Home 9 Issue 9 shells by Olivia Cai

Olivia Cai, age 17


This is a snapshot from a happy memory of when my grandpa lived with us. It reminds me to cherish the small moments that I may not see the significance of in the moment but will look back on fondly.


that day the sun got tangled
in my grandfather’s graying hair,
twisting gossamer metallic wire
that graced his wisened scalp,
gold and silver that danced and gleamed
like a halo around his face.

we were out to collect nuts from the community woods,
and though i had to text my mom
to remind me if they were walnuts or pecans (they were pecans)
i remember the handle
of the little wooden basket digging
into my arm,
leaving soft indents in
the remnant malleability of infancy.
i remember honeyed rays dripping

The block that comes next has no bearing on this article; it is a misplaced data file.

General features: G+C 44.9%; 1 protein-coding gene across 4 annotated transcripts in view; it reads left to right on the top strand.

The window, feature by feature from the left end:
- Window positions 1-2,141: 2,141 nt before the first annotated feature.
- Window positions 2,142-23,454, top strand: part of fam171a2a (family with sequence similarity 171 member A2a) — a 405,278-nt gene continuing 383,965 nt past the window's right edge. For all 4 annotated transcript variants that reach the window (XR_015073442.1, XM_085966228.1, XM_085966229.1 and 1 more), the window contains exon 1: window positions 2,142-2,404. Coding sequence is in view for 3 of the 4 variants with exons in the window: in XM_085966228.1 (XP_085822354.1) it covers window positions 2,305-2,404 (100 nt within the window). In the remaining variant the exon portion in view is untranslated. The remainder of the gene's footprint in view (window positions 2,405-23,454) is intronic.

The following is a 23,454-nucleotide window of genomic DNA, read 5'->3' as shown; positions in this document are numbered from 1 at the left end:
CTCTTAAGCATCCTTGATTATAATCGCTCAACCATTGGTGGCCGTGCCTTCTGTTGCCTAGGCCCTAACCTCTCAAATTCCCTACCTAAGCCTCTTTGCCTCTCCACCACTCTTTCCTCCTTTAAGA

through the trees,
dappling the grass
and our faces with gentle kisses of light.
that warm, sweet scent of the forest sticks fresh in my mind as if it were yesterday
despite the uncountable number
of yesterdays that have passed between.

my grandfather’s hands were creased and familiar
as they guided mine,
baby-smooth, to close my fingers
around a pecan nestled in the verdant forest floor.

that version of me
is as much of a stranger as another
person would be,
but i can imagine myself
laughing as the blades tickled my knuckles.

once our basket was overflowing
and my grandfather had taken it from me
to lighten my load,
he took my hand in his free one
and we walked home
past the lake with the geese i was afraid of.

the nuts chattered as
they tumbled onto a worn cutting board,
my grandfather’s deft hands splitting
their shells with a hammer.
i sat on a dusty green plastic stool,
swinging my socked feet
and reciting chinese poems
as he arranged them on a tray to
dry out in the oven.

it’s been years since i last ate a roasted pecan from my grandfather’s hand,
but the barely-there memory of the taste spins
like a mirage that dissolves quickly on the tip of my tongue.